Another book that was very important to me at the time was Lenny Bruce’s How to Talk Dirty and Influence People (1965). I read parts of it over and over. My copy got a real workout. It wasn’t until several years later that I first listened to some of his LPs and finally heard the sound of his voice and unique delivery.

_________________________________________________________

In the winter of 1965/66, I came back to Iowa City early from the holiday break to work at my bookstore job. I remember spending most of the evenings in my single-room rental reading John Fowles’ The Magus (1965). I was in love with that book. It drew me in and wrapped me up in the mystery of its strange and ominous world.

______________________________________________________

I totally embraced Joseph Heller’s Catch-22 when I read it. It’s a perfect book to read when you’re in college. The 1970 Mike Nichols film didn’t come close to capturing the spirit of the book, though Alan Arkin was great as Yosssarian. Hopefully the mini-series streaming on Hulu from George Clooney will be better.

___________________________________________________

I joined the air force in October of ’66. There wasn’t much opportunity to read during the six weeks of basic training at the base near San Antonio, Texas. They confiscated the paperback copy of Kurt Vonnegut’s The Sirens of Titan (1959) I’d brought with me. The scantily-clad people on the cover were probably too disruptive. I was reading a lot of Vonnegut at the time. He was teaching in the Iowa Writer’s Workshop then, though our paths never crossed, except at a distance.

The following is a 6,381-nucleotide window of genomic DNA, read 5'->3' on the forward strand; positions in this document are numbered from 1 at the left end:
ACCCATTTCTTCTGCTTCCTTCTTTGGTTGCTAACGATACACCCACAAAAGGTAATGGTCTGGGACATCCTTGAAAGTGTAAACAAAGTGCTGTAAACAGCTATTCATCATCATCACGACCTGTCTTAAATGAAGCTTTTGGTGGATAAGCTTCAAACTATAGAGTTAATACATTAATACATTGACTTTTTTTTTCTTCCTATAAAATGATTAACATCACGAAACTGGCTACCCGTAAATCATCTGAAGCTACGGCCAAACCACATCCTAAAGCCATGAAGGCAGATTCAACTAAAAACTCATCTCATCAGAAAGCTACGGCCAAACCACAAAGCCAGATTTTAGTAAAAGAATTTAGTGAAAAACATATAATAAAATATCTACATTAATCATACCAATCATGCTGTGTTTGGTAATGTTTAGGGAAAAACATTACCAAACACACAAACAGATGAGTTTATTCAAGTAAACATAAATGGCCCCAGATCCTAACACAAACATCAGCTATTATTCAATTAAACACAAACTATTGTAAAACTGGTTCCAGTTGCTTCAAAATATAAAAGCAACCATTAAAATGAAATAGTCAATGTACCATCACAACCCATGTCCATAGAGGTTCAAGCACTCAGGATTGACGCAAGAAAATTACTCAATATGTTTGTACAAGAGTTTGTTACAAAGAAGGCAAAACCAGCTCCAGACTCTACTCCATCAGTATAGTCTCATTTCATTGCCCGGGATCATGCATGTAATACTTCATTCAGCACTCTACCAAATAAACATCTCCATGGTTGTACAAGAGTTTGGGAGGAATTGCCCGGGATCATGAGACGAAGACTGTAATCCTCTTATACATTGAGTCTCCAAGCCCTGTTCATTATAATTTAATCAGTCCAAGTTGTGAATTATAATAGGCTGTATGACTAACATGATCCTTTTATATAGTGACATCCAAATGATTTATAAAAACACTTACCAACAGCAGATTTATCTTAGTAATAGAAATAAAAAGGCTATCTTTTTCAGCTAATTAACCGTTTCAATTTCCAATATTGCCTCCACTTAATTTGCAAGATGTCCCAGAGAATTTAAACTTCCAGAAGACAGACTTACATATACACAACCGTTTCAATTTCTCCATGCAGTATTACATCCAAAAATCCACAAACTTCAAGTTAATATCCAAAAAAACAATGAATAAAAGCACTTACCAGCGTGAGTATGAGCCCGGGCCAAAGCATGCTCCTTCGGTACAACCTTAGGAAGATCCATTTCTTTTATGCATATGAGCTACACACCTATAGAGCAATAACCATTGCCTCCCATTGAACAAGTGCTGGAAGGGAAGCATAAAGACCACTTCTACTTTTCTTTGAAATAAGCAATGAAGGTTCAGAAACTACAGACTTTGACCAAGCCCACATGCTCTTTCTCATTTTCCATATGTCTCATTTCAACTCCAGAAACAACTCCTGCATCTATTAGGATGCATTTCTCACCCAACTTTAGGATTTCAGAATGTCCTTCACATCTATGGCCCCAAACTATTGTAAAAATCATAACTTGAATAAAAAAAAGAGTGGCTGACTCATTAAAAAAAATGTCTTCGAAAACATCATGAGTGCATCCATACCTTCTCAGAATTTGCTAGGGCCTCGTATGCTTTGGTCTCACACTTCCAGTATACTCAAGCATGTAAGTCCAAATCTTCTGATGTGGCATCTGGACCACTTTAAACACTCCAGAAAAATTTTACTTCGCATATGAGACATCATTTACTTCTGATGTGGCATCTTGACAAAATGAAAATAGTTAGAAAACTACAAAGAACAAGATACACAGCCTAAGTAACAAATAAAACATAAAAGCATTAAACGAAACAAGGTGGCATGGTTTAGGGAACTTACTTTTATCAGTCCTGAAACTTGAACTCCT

_________________________________________________

The first base I was stationed at was in California, north of Sacramento. I arrived there in June of 1967. At some point I read that a paperback literary magazine called the New American Review was about to appear and would be a regular publication. This sounded interesting, but when  I asked about it in a small bookstore in the nearby town of Marysville, I was told in no uncertain terms that there was no such thing as a paperback magazine. Shortly after that, I was back in the store and there it was on the shelf, the first issue of New American Review. This was very exciting. Each issue had fiction, poetry, and essays. It featured writers such as Donald Barthelme, Jorge Luis Borges, Ralph Ellison, Philip Roth, and Norman Mailer. This was a reminder of the university life I missed and longed for. I needed this connection. I think new issues appeared on a quarterly basis. New American Review was published from 1967 to 1977. In 1973 the title was changed to American Review when it moved from the New American Library to Bantam Books. James Wolcott, writing in Vanity Fair, said the publication “started off stellar and never lost altitude, never peaked out, continuing to make literary news back when literary news didn’t seem like an oxymoron, each issue bearing something eventful.”